- Intel is buying Barefoot Networks, a Silicon Valley startup with over $150 million in funding. Terms of the deal were not disclosed.
- Barefoot Networks sells networking equipment, with its main differentiator being that developers can write code for its hardware that runs directly on the processor — a technical, but important, difference that allows for more customization than you often find on Cisco or Broadcom gear.
- The deal comes as Intel faces new challenges, as its data center revenues recently faltered for the first time in a long time.
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Intel is acquiring Barefoot Networks, a Silicon Valley startup that had raised over $150 million from giants like Google, Dell Technologies Capital, Alibaba, and Goldman Sachs.
Terms of the deal weren’t disclosed, but Intel says that Dr. Craig Barratt, the CEO, and his team will be joining the chip giant after the deal closes, which it expects will happen in the third quarter of 2019.
“Upon close, the addition of Barefoot Networks will support our focus on end-to-end cloud networking and infrastructure leadership, and will allow Intel to continue to deliver on new workloads, experiences and capabilities for our data center customers,” Intel data center boss Navin Shenoy said in a blog entry announcing the deal.
Barefoot Networks is a data center networking startup that’s taking on the likes of Cisco and Broadcom with an unconventional approach to the market — an approach that focuses on Tofino, its proprietary line of processors that power its lineup of hardware products.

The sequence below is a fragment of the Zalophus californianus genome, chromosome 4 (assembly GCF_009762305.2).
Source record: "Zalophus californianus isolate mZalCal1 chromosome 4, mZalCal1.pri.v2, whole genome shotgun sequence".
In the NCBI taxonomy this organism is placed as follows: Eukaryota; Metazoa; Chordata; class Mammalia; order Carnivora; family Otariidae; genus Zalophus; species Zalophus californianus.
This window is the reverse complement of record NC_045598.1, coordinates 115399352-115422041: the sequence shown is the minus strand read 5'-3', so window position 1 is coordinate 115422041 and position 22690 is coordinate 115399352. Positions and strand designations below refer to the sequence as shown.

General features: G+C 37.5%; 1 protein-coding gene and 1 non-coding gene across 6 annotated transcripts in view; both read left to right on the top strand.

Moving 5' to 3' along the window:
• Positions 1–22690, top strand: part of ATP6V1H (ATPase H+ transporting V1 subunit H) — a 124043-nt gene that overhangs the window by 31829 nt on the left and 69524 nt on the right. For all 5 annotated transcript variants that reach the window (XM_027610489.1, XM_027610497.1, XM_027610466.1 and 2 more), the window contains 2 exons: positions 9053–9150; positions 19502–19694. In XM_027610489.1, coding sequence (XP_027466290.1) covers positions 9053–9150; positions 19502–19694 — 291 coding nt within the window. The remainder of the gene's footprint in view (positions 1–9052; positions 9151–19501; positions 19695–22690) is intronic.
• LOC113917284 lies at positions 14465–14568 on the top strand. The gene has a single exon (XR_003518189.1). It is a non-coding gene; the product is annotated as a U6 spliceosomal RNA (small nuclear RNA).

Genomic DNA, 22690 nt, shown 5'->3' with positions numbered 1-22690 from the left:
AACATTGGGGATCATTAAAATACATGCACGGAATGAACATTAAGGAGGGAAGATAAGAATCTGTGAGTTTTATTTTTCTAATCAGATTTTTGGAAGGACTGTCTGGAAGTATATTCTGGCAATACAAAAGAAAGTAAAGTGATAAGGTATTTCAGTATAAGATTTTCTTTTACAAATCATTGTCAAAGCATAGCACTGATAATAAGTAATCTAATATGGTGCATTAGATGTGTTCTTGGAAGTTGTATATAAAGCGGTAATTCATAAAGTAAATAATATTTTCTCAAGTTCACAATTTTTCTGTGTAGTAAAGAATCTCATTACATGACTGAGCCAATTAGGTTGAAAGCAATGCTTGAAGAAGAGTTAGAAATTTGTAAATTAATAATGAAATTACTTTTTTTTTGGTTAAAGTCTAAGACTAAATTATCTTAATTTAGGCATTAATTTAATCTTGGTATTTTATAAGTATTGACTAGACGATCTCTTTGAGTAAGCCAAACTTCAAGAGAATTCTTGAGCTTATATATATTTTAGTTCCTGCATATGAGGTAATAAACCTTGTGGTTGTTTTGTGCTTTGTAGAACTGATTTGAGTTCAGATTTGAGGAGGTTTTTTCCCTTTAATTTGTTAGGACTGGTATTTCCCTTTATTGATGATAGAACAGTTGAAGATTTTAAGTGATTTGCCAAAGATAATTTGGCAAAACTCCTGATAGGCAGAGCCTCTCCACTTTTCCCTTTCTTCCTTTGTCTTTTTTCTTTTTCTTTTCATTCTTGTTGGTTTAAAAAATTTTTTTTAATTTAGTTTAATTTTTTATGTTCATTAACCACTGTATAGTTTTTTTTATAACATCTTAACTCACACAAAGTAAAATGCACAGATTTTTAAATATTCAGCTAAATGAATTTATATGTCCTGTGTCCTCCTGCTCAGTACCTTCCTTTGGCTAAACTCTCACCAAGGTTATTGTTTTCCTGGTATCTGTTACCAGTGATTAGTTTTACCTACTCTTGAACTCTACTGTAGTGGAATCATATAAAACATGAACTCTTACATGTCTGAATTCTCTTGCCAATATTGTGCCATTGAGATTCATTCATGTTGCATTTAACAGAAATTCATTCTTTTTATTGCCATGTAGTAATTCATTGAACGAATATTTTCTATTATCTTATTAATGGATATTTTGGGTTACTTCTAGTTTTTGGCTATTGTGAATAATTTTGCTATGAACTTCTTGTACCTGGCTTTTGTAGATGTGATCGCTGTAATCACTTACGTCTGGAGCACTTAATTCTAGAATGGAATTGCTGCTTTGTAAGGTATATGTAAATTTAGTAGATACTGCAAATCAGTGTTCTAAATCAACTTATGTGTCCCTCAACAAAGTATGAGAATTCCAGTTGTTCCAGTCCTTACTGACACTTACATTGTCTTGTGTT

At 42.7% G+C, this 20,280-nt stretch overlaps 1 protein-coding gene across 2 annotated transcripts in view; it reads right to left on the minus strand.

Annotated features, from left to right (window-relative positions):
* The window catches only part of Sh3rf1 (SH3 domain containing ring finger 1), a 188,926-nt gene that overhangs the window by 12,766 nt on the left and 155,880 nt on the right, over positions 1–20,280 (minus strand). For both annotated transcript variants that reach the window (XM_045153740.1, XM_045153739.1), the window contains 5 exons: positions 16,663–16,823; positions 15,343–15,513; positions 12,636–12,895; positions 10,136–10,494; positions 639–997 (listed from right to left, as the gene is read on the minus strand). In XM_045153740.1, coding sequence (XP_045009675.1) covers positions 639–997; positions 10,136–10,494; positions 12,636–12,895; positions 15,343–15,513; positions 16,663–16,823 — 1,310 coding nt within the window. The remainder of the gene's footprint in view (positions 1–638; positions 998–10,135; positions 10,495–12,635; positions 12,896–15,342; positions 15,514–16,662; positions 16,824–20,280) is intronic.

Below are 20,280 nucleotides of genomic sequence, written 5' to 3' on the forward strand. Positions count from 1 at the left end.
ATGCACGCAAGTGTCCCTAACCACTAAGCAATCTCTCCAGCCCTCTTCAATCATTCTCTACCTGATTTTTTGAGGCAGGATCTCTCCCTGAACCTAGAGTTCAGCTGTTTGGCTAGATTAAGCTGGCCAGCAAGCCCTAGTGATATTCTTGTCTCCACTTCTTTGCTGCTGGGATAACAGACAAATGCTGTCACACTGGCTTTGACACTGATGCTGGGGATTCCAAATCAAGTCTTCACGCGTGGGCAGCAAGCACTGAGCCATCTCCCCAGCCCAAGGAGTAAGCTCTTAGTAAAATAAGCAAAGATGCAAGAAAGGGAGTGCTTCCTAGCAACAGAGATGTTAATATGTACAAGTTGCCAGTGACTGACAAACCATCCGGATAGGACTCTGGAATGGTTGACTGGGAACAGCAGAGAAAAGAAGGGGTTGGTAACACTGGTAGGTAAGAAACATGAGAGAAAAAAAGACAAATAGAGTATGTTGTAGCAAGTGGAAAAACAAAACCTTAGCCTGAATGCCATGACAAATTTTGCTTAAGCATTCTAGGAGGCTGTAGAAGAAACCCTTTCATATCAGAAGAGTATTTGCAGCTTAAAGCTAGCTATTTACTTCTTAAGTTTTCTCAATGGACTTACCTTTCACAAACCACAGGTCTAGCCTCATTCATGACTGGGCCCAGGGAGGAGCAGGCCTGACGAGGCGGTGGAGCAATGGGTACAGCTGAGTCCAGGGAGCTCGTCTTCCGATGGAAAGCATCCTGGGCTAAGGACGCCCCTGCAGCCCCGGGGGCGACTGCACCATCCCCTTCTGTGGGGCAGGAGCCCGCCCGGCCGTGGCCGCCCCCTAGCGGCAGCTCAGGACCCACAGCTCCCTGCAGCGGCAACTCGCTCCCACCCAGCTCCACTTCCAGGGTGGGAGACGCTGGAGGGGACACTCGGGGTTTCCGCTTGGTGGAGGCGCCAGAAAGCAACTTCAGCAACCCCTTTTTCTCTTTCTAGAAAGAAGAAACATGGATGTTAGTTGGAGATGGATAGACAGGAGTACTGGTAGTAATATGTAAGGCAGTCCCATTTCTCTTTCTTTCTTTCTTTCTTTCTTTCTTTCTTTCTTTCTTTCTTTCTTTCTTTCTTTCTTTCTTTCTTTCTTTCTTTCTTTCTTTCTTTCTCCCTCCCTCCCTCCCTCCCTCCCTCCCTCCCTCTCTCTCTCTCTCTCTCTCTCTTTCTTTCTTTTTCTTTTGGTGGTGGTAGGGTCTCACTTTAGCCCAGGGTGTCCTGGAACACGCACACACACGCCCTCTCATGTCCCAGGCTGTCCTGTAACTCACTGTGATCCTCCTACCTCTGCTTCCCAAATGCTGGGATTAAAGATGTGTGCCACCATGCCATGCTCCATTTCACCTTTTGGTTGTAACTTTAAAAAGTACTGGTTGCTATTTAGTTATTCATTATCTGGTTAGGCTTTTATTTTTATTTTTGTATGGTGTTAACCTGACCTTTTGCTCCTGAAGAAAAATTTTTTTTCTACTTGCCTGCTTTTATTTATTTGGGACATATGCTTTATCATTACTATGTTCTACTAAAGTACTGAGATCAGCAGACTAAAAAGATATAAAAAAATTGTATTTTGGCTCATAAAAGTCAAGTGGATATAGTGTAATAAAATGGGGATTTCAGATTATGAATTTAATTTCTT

Specifically, Barefoot boasts that Tofino allows developers to program right on the processor itself, the lowest technical level possible, which means that customers can do things with its products that were never originally intended.
For instance, Barefoot says, a Tofino-powered switch can be used to analyze and diagnose network traffic as it travels through the data center, with the developer free to apply fine-tuned controls over exactly what they’re looking out for, and add to the model as they go.
A nice talent grab, too
This approach stands in contrast to how it usually works: Cisco, Broadcom, and the like usually offer software that lets users install new applications and put their networking gear to use in new and novel ways — but without giving programmers access to the processor itself, which limits what can be done with it.
This philosophy seems to have caught on, however, with Cisco and smaller competitors like Arista Networks both reportedly deciding to use Barefoot’s Tofino chips to power some of their newest products.
Also of note is that Barefoot Networks carries something of a pedigree: Nick McKeown, co-founder of Barefoot Networks, was also a founder of Nicira, a networking startup that VMware purchased for $1.26 billion in 2012.
As for Intel, the acquisition of Barefoot Networks makes a certain amount of sense, given that both companies are focused on chips, especially for the data center. However, the deal also comes as Intel faces a rough patch, with revenues in its data center segment recently sliding for the first time in a long time.
While Intel already sells networking products, this is clearly a bet that having Barefoot’s technology on its side will open some doors, and perhaps lead it to a stronger market position.
SEE ALSO: Intel’s new CEO used to be CFO, and analysts worry he may not have the technical chops to lead the company through the stormy waters ahead: ‘Intel needs a strong technical leader’
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